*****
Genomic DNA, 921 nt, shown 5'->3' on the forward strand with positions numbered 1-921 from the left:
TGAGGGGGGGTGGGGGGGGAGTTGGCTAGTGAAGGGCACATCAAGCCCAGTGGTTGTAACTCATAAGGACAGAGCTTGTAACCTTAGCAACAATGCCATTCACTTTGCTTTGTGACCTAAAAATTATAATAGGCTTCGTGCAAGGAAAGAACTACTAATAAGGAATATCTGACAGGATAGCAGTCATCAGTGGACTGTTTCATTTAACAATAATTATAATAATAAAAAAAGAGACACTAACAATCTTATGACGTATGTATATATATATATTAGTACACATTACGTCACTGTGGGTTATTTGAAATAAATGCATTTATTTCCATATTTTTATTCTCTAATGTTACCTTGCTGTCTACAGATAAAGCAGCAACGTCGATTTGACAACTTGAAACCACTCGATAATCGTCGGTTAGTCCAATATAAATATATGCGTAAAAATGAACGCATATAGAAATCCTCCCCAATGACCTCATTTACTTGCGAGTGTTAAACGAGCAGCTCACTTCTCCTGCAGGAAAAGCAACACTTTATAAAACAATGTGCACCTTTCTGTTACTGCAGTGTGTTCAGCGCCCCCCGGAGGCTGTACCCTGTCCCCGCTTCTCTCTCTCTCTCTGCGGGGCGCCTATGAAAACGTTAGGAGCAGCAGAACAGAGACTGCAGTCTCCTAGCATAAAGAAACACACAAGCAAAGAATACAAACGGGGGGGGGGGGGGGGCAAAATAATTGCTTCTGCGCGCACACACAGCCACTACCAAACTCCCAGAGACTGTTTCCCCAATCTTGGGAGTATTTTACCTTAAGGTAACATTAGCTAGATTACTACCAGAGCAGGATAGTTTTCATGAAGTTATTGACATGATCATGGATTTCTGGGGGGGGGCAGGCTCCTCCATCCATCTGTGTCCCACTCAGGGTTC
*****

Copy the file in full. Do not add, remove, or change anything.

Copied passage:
Genomic DNA, 921 nt, shown 5'->3' on the forward strand with positions numbered 1-921 from the left:
TGAGGGGGGGTGGGGGGGGAGTTGGCTAGTGAAGGGCACATCAAGCCCAGTGGTTGTAACTCATAAGGACAGAGCTTGTAACCTTAGCAACAATGCCATTCACTTTGCTTTGTGACCTAAAAATTATAATAGGCTTCGTGCAAGGAAAGAACTACTAATAAGGAATATCTGACAGGATAGCAGTCATCAGTGGACTGTTTCATTTAACAATAATTATAATAATAAAAAAAGAGACACTAACAATCTTATGACGTATGTATATATATATATTAGTACACATTACGTCACTGTGGGTTATTTGAAATAAATGCATTTATTTCCATATTTTTATTCTCTAATGTTACCTTGCTGTCTACAGATAAAGCAGCAACGTCGATTTGACAACTTGAAACCACTCGATAATCGTCGGTTAGTCCAATATAAATATATGCGTAAAAATGAACGCATATAGAAATCCTCCCCAATGACCTCATTTACTTGCGAGTGTTAAACGAGCAGCTCACTTCTCCTGCAGGAAAAGCAACACTTTATAAAACAATGTGCACCTTTCTGTTACTGCAGTGTGTTCAGCGCCCCCCGGAGGCTGTACCCTGTCCCCGCTTCTCTCTCTCTCTCTGCGGGGCGCCTATGAAAACGTTAGGAGCAGCAGAACAGAGACTGCAGTCTCCTAGCATAAAGAAACACACAAGCAAAGAATACAAACGGGGGGGGGGGGGGGGCAAAATAATTGCTTCTGCGCGCACACACAGCCACTACCAAACTCCCAGAGACTGTTTCCCCAATCTTGGGAGTATTTTACCTTAAGGTAACATTAGCTAGATTACTACCAGAGCAGGATAGTTTTCATGAAGTTATTGACATGATCATGGATTTCTGGGGGGGGGCAGGCTCCTCCATCCATCTGTGTCCCACTCAGGGTTC